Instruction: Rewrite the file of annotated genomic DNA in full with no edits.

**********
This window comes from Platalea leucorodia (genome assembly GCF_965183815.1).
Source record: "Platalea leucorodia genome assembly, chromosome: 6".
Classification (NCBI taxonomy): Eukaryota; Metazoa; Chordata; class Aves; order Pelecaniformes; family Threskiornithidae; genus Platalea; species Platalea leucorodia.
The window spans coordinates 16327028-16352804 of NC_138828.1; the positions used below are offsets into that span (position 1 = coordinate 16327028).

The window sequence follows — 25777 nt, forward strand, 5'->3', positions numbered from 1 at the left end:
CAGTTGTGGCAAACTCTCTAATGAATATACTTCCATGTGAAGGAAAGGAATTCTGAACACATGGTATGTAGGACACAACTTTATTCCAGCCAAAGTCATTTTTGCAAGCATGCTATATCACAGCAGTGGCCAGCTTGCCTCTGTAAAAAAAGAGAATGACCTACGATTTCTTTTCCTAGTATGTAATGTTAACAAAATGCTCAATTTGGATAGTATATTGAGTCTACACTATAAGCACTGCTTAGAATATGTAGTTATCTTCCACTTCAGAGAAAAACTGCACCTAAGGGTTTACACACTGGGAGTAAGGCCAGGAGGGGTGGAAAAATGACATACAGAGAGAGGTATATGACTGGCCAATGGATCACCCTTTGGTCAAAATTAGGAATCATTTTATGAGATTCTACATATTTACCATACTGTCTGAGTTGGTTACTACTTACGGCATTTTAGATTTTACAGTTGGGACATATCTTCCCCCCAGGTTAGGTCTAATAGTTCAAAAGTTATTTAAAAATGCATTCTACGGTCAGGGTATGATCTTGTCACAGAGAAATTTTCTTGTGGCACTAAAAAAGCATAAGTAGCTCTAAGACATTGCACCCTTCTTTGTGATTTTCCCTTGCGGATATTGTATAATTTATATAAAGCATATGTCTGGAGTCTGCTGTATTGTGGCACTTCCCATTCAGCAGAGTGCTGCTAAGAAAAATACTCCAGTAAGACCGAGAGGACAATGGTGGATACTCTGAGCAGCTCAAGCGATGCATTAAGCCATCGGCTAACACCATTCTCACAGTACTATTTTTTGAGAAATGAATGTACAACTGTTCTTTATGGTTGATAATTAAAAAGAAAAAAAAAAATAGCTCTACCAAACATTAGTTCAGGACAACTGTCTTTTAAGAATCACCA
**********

This window comes from Platalea leucorodia (genome assembly GCF_965183815.1).
Source record: "Platalea leucorodia genome assembly, chromosome: 6".
Classification (NCBI taxonomy): Eukaryota; Metazoa; Chordata; class Aves; order Pelecaniformes; family Threskiornithidae; genus Platalea; species Platalea leucorodia.
The window spans coordinates 16327028-16352804 of NC_138828.1; the positions used below are offsets into that span (position 1 = coordinate 16327028).

The window sequence follows — 25777 nt, forward strand, 5'->3', positions numbered from 1 at the left end:
CAGTTGTGGCAAACTCTCTAATGAATATACTTCCATGTGAAGGAAAGGAATTCTGAACACATGGTATGTAGGACACAACTTTATTCCAGCCAAAGTCATTTTTGCAAGCATGCTATATCACAGCAGTGGCCAGCTTGCCTCTGTAAAAAAAGAGAATGACCTACGATTTCTTTTCCTAGTATGTAATGTTAACAAAATGCTCAATTTGGATAGTATATTGAGTCTACACTATAAGCACTGCTTAGAATATGTAGTTATCTTCCACTTCAGAGAAAAACTGCACCTAAGGGTTTACACACTGGGAGTAAGGCCAGGAGGGGTGGAAAAATGACATACAGAGAGAGGTATATGACTGGCCAATGGATCACCCTTTGGTCAAAATTAGGAATCATTTTATGAGATTCTACATATTTACCATACTGTCTGAGTTGGTTACTACTTACGGCATTTTAGATTTTACAGTTGGGACATATCTTCCCCCCAGGTTAGGTCTAATAGTTCAAAAGTTATTTAAAAATGCATTCTACGGTCAGGGTATGATCTTGTCACAGAGAAATTTTCTTGTGGCACTAAAAAAGCATAAGTAGCTCTAAGACATTGCACCCTTCTTTGTGATTTTCCCTTGCGGATATTGTATAATTTATATAAAGCATATGTCTGGAGTCTGCTGTATTGTGGCACTTCCCATTCAGCAGAGTGCTGCTAAGAAAAATACTCCAGTAAGACCGAGAGGACAATGGTGGATACTCTGAGCAGCTCAAGCGATGCATTAAGCCATCGGCTAACACCATTCTCACAGTACTATTTTTTGAGAAATGAATGTACAACTGTTCTTTATGGTTGATAATTAAAAAGAAAAAAAAAAATAGCTCTACCAAACATTAGTTCAGGACAACTGTCTTTTAAGAATCACCA